Quinto Sol Remembered Welcomes Lucha Corpi
Lucha Corpi was an early Copy Editor and joined the list of of influential writers/artists who contributed to the early work of Quinto Sol Publications and El Grito. We are honored to have her with us. – QSR
From The Author’s Bio (http://redroom.com/member/lucha-corpi/bio):
“We Chicanos are like the abandoned children of divorced cultures. We are forever longing to be loved by an absent neglectful parent –Mexico-and also to be truly accepted by the other parent –the United States. We want bicultural harmony. We need it to survive. We struggle to achieve it. That struggle keeps us alive.” –Black Widow’s Wardrobe
For Lucha Corpi, art has always meant activism. As a woman, a Hispanic, an immigrant and a mother, she has always found herself breaking down barriers in both life and literature.
Corpi was born in 1945 in Jáltipan, Veracruz, Mexico, a small tropical village on the Gulf of Mexico into a community that fostered creativity, performances and an appreciation for music, poetry and storytelling.
In 1964, she married and moved with her husband to Berkeley, California, a city in the throes of the students’ Free Speech Movement, which ignited the most turbulent decade in the history of the University of California-Berkley campus. It also coincided with the inception of the Chicano Civil Rights Movement in the southwestern United States.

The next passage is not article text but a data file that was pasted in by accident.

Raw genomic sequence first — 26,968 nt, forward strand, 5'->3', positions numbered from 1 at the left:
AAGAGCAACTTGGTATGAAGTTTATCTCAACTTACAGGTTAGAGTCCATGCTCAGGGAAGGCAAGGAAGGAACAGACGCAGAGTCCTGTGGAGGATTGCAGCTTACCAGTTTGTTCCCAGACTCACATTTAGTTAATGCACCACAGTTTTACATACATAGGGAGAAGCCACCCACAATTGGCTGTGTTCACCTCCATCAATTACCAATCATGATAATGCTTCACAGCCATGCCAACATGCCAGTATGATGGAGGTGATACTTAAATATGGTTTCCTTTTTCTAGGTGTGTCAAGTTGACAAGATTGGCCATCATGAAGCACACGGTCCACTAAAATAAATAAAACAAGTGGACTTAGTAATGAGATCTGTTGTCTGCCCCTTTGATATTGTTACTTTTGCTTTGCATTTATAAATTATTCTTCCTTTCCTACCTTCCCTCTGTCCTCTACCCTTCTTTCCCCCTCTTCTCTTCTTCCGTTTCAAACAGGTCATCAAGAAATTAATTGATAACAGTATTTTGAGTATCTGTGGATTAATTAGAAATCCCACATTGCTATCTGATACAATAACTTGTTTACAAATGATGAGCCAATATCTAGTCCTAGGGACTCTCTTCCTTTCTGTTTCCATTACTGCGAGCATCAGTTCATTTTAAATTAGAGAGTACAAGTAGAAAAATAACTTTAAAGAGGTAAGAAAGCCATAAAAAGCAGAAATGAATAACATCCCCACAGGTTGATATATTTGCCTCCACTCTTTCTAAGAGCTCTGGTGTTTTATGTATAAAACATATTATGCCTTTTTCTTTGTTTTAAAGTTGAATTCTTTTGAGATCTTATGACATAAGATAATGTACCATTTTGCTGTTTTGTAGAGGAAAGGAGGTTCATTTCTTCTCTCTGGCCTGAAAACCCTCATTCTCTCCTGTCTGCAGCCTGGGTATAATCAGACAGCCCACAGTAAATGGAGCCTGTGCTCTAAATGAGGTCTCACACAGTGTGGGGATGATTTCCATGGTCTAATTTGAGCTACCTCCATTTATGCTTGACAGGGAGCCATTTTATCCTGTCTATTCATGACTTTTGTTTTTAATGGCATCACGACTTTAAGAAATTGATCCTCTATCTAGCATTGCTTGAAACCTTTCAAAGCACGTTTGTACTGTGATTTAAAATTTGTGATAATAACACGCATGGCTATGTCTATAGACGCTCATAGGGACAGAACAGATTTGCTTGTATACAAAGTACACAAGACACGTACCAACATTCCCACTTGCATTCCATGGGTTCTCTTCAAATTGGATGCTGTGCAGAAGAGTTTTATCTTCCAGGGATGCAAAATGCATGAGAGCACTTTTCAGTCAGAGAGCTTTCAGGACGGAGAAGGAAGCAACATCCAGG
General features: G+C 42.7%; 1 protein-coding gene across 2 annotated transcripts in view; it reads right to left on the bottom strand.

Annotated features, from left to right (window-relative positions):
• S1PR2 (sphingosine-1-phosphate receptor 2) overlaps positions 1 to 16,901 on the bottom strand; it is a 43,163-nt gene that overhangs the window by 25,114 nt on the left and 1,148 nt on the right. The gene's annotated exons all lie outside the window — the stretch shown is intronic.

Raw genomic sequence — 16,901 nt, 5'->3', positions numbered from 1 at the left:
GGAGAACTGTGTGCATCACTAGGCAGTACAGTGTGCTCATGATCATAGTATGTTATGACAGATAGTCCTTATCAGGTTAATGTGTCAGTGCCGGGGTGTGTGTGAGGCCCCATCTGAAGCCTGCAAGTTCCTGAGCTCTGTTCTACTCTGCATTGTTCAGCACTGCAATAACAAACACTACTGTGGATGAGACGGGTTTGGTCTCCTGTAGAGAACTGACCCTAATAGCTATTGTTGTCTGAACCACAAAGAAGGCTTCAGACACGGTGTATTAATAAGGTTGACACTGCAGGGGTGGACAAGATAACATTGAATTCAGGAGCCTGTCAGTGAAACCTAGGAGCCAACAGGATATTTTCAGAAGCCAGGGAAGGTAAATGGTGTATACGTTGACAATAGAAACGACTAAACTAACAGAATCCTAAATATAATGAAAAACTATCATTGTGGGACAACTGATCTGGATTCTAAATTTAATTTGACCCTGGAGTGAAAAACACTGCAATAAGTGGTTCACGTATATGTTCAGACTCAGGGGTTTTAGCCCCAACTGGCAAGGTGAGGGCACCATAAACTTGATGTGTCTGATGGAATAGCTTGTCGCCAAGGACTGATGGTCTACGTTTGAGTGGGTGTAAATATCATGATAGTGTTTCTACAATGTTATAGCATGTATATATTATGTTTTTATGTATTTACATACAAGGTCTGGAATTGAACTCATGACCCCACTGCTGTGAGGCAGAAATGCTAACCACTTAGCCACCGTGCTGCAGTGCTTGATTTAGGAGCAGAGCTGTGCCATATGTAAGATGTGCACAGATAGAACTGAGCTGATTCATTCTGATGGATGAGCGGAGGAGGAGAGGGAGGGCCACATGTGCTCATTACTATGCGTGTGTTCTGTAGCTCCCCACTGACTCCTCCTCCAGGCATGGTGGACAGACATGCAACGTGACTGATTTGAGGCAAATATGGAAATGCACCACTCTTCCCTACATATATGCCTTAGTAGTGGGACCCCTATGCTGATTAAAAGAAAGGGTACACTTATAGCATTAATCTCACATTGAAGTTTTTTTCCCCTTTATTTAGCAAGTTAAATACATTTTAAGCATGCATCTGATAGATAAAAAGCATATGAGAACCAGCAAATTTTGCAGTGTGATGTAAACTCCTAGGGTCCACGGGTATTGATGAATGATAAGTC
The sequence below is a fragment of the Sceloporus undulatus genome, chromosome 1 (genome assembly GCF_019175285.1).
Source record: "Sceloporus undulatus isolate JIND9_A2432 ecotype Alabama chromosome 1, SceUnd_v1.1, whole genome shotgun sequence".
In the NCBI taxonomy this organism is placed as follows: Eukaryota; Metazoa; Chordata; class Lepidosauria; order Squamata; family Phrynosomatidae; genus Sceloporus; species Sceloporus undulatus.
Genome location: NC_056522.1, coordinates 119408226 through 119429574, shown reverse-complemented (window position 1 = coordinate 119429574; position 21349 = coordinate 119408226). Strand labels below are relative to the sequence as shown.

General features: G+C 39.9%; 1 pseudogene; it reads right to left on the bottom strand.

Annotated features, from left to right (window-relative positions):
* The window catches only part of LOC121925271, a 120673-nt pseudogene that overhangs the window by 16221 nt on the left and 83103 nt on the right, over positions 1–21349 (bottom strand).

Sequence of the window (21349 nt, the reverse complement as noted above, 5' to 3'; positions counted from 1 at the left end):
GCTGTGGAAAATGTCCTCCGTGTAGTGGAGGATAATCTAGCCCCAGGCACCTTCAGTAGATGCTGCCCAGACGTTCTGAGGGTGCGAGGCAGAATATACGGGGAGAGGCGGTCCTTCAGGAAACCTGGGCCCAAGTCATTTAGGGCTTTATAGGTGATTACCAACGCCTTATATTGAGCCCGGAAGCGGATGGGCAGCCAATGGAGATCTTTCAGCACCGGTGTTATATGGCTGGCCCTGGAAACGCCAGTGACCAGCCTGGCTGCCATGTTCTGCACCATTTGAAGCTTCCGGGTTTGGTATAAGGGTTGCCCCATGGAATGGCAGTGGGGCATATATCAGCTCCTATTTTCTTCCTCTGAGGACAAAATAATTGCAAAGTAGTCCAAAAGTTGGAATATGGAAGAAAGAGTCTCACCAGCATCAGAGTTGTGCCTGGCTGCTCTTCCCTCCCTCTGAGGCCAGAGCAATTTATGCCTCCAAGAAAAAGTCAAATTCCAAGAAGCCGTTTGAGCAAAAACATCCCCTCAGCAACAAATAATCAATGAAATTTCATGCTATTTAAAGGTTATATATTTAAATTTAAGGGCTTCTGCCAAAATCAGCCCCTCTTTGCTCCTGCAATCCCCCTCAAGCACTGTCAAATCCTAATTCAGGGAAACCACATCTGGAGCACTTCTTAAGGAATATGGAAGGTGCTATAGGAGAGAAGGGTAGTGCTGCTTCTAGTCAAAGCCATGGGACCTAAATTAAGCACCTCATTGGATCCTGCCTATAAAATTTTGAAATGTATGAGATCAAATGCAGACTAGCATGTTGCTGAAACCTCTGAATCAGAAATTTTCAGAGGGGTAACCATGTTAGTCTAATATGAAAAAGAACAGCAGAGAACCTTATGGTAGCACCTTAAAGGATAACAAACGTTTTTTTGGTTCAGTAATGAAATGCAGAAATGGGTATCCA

Following an emotionally devastating divorce in 1970, Corpi found herself alone and in pain, with no family except her young son Arturo and very few friends. She turned to writing simply to get hold of her feelings, to face her contradictions and keep chaos at bay.
Her initial writing forays led to the exploration of poetry in Spanish as an outlet for her creativity. In 1970, she received a National Endowment for the Arts Creative Writing Fellowship for poems later included in Palabras de mediodia/Noon Words (Fuego de Aztlán Publications, 1980; bilingual edition Arte Público Press, 2001). Her first collection of poems appeared in Fireflight: Three Latin American Poets (Oyes, 1976), and a third poetry collection followed: Variaciones sobre una tempestad / Variations on a Storm (Third Woman Press, 1990).